Control Valves vs. Regulators

October 5, 2015

Operationally, the main difference between a control valve and a regulator is that regulators are better defined as process powered valves without the demand for external power or even an instrument air source to operate. In the simplest terms, a valve controls flow and a regulator controls pressure. Since the use of process fluid pressure is a means for control, regulators are functional as pressure control valves.

 

Another difference comes in relation to the design pressure rating of the body of the regulator. Control valves are able to handle the same pressures on the output as they are on the inlet side. However, a regulator may have a lower pressure rating on the control pressure side (P2) of itself (the regulator). One more difference is speed. Compared to control valves, a regulators speed of response is faster. The regulator is able to respond to changes downstream instantly to correct the controlled pressure.

 

Control valves, however, are available in larger sizes and (generally) higher pressure classes than regulators are.

Regulators, usually, are associated with a lower cost for maintenance and installation. But it is also important to keep in mind that many projects spec in the use of an actuator with its valve for their control applications. Regulators can be used as a pressure-reducing valve, back pressure regulator or differential regulation because they can be configured to sense pressures from various locations directly as well as respond more quickly to any changes.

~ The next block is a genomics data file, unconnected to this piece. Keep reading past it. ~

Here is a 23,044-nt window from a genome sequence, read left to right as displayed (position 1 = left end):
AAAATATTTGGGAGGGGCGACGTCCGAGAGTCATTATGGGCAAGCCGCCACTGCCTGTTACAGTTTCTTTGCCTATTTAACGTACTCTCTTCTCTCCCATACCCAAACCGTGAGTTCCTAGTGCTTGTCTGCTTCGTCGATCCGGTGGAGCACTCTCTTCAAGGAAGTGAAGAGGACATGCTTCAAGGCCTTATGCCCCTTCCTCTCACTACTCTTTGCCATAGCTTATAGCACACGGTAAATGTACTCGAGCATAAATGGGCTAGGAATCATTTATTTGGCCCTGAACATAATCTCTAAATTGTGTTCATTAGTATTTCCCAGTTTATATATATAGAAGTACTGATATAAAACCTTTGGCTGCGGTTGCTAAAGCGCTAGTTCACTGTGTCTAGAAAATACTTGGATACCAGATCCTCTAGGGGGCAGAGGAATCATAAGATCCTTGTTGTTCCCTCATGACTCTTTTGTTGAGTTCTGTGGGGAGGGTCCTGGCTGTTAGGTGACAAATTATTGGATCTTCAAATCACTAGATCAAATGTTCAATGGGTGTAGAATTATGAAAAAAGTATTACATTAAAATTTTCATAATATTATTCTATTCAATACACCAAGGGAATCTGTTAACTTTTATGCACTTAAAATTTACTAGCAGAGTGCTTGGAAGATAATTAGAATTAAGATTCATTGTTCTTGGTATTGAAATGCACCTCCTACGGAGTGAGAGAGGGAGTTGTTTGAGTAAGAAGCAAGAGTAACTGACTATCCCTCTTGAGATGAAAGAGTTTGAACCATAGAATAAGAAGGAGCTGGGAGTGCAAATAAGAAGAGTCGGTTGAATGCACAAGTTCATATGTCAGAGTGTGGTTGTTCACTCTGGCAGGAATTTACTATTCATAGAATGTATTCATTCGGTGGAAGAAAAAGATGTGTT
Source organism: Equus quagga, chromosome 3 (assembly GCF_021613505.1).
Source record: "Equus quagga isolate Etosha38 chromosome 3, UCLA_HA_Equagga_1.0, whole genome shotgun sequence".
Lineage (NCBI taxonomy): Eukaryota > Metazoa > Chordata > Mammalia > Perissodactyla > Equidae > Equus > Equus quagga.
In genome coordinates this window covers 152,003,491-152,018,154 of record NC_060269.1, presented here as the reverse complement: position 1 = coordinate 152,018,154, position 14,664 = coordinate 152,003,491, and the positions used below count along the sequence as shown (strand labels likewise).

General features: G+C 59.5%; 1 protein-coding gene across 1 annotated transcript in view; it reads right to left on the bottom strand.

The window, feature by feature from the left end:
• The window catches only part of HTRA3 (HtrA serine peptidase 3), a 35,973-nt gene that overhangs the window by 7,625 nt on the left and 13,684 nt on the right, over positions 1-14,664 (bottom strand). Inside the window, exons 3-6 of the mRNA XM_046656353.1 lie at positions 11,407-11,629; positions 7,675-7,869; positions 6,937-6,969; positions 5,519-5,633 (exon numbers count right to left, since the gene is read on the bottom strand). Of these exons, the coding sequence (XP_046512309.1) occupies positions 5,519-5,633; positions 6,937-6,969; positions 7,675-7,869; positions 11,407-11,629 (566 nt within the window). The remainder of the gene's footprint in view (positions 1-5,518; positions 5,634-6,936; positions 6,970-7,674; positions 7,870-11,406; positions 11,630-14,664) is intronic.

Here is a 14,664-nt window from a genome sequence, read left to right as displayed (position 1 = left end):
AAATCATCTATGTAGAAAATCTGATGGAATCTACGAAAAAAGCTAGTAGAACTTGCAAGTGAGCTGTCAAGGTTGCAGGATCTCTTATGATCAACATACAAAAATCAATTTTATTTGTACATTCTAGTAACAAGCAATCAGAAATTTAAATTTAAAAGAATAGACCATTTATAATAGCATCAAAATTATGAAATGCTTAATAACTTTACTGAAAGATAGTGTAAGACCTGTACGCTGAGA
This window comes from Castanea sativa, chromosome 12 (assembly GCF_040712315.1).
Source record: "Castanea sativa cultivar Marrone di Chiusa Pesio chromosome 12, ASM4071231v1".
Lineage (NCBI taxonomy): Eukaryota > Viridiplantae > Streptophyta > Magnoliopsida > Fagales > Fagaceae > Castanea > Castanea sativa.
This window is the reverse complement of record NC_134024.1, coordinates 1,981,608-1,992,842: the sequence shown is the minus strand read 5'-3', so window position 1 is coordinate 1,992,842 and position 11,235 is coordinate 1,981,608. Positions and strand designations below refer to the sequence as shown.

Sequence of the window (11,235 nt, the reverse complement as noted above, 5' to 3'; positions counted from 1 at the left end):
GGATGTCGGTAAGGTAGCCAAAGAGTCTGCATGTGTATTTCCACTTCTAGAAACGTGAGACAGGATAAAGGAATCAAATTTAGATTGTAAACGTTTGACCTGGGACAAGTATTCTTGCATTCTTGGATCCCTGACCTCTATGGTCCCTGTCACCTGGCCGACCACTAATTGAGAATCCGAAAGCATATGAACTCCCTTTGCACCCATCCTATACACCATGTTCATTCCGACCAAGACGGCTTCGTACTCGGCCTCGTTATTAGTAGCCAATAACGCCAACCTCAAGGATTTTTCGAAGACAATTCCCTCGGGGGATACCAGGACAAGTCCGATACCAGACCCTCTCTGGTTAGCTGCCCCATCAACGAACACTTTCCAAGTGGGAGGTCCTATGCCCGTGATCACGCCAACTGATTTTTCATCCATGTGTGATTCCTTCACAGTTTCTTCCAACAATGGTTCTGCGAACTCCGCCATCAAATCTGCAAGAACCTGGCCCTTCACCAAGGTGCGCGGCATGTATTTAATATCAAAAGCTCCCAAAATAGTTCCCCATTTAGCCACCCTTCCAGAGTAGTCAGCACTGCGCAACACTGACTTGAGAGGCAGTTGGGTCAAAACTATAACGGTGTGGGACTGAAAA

The main operational difference between a control valve and a regulator is that, contrary to the control loop design mentioned above, regulators are process-powered valves without the need for an external power or instrument air source to operate.

 

Another difference is that the speed of response is faster for regulators compared to control valves. To reduce droop and maximize accuracy, a pilot-operated regulator can be used. These regulators require only 1–3% droop or deviance from set-point to achieve full capacity. Direct-operated regulators need 10–20% droop. Pilot-operated types achieve this accuracy by adding a small, direct-operated regulator (the “pilot”) to the main regulator, which introduces gain to the system and increases sensitivity to changes in the controlled pressure. Pilot-operated regulators have much larger orifices as well, which allows higher capacities as well as heightened accuracy compared to self-operated regulators.

 

 

When choosing between a regulator and a control valve, design considerations outside of the process data itself need to be considered. For example, if diagnostic monitoring or predictive maintenance feedback are required, a control valve that can communicate diagnostic data to a control system should be considered. On the other hand, if the valve’s operation is critical to the facility, a regulator would be the more appropriate choice because auxiliary power is not required to maintain its functionality. other transducers can be added to the regulator setup to report diagnostics, as well.

 

While maintenance and total installed costs are typically lower for regulators, project specifications or site standards may require a control valve.

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